Best Of :: People & Places
Technically, the downstairs restrooms in the century-old Oxford Hotel are not intended for the public -- but they're just too lovely not to share with the world. Although the smaller bathrooms that you reach through McCormick's Fish House are nice enough, the real winners are below the hotel lobby. And while the women's bathroom is spacious, well-stocked and boasts acres of vintage Victorian tile, the men's room can claim magnificent marble urinals -- the very vessels that Bat Masterson is rumored to have emptied his, er, weapon into. To pee or not to pee? That's no question when you're in the vicinity of the Oxford. Just walk in like you own the place, head downstairs and have a seat.
Quit the funny business! The newspaper war's over, and the terms of the settlement make readers the undisputed victors in one area: comics. Come April, the Denver Post will boast the largest Sunday comics section in the country, since it's adding the Rocky Mountain News's former lineup to its own on that day. (The News will return the favor by running the Post's comics on Saturday -- but those aren't the big, four-color Sunday funnies.) You might not give a hoot about Willy 'n' Ethel, much less that fusspot Nancy. But for many readers, comic strips are the most important part of their Sunday paper -- and they complain long and hard whenever the dailies fool around with them. Now, though, it won't be a matter of one paper stealing Garfield from the other -- they'll share weekend custody of the curmudgeonly cat. But since the Post won the right to print the town's only Sunday rag, that's where you'll find the lollapalooza of laughs -- everything from A (Annie, Little Orphan) to Z (Zippy the Pinhead). It's double the pleasure, double the funnies.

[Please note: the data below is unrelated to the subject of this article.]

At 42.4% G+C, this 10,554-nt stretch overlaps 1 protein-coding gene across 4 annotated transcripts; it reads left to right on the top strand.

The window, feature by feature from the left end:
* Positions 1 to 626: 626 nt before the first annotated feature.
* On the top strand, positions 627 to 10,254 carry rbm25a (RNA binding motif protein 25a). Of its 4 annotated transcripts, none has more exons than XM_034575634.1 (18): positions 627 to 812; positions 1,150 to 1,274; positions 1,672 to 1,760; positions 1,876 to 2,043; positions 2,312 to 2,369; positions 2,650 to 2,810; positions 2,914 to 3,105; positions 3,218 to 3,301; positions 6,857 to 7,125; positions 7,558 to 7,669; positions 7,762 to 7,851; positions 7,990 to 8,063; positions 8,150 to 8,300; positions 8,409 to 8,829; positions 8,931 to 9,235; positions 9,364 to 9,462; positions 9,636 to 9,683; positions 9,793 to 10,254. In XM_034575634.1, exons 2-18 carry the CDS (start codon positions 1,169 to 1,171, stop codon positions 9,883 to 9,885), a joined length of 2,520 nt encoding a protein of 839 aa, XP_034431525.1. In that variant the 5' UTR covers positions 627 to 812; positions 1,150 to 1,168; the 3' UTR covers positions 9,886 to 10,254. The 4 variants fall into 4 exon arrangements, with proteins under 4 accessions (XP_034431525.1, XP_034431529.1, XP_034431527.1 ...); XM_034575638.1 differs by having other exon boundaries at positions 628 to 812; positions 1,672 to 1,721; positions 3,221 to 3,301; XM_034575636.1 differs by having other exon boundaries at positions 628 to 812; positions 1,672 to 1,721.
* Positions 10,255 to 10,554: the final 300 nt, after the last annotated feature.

To the chagrin of her editors, reporter/columnist Lynn Bartels wrote in an October 1 piece that the prose in a "how-to tome for incoming lawmakers" by the Office of Legislative Legal Services was "so technical and boring it reads like the Denver Post."
In a September 18 column, Chuck Green, who's done more crowing about the Post's JOA victory than anyone this side of Dean Singleton, wrote that he'd never considered switching to the Rocky Mountain News during his time in newspapering for a simple reason: "Why work for a bunch of liars and thieves when you can fight on the side of goodness and virtue -- and come out the winner, too?"
It's not easy being rich. There are expensive cars to buy, blobs of caviar to eat, old friends to ignore. So how does the aspiring millionaire learn how to live up to his Diamond Jim destiny? In school, of course -- specifically, the University of Denver, which last year made "Who Wants to Be a Millionaire" one of its seventy freshmen seminars. Professor Robert Mills offered students their choice of several millionaire lifestyles, then reported on how they would live them out. The one-credit class was one of seventy freshman seminars intended to keep students interested in school. Now, about that financial aid.